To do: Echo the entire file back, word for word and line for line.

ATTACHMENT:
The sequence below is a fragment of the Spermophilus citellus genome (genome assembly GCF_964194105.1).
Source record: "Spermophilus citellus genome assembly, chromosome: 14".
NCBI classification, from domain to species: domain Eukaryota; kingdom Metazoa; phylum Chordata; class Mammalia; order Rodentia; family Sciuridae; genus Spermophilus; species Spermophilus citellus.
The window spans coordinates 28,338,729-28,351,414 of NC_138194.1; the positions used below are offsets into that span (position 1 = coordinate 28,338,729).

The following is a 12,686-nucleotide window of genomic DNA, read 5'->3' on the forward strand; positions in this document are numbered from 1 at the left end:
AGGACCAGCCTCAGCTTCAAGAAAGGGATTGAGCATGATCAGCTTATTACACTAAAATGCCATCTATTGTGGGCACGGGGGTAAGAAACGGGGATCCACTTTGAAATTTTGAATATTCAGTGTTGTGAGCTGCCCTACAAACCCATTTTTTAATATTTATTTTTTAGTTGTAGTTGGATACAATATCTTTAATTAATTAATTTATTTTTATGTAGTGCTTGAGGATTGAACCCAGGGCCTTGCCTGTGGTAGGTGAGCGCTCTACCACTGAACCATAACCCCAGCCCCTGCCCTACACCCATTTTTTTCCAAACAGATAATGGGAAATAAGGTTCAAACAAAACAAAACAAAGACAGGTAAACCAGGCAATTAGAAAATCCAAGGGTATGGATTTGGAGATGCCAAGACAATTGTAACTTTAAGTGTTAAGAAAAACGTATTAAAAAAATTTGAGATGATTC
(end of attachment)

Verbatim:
The sequence below is a fragment of the Spermophilus citellus genome (genome assembly GCF_964194105.1).
Source record: "Spermophilus citellus genome assembly, chromosome: 14".
NCBI classification, from domain to species: domain Eukaryota; kingdom Metazoa; phylum Chordata; class Mammalia; order Rodentia; family Sciuridae; genus Spermophilus; species Spermophilus citellus.
The window spans coordinates 28,338,729-28,351,414 of NC_138194.1; the positions used below are offsets into that span (position 1 = coordinate 28,338,729).

The following is a 12,686-nucleotide window of genomic DNA, read 5'->3' on the forward strand; positions in this document are numbered from 1 at the left end:
AGGACCAGCCTCAGCTTCAAGAAAGGGATTGAGCATGATCAGCTTATTACACTAAAATGCCATCTATTGTGGGCACGGGGGTAAGAAACGGGGATCCACTTTGAAATTTTGAATATTCAGTGTTGTGAGCTGCCCTACAAACCCATTTTTTAATATTTATTTTTTAGTTGTAGTTGGATACAATATCTTTAATTAATTAATTTATTTTTATGTAGTGCTTGAGGATTGAACCCAGGGCCTTGCCTGTGGTAGGTGAGCGCTCTACCACTGAACCATAACCCCAGCCCCTGCCCTACACCCATTTTTTTCCAAACAGATAATGGGAAATAAGGTTCAAACAAAACAAAACAAAGACAGGTAAACCAGGCAATTAGAAAATCCAAGGGTATGGATTTGGAGATGCCAAGACAATTGTAACTTTAAGTGTTAAGAAAAACGTATTAAAAAAATTTGAGATGATTC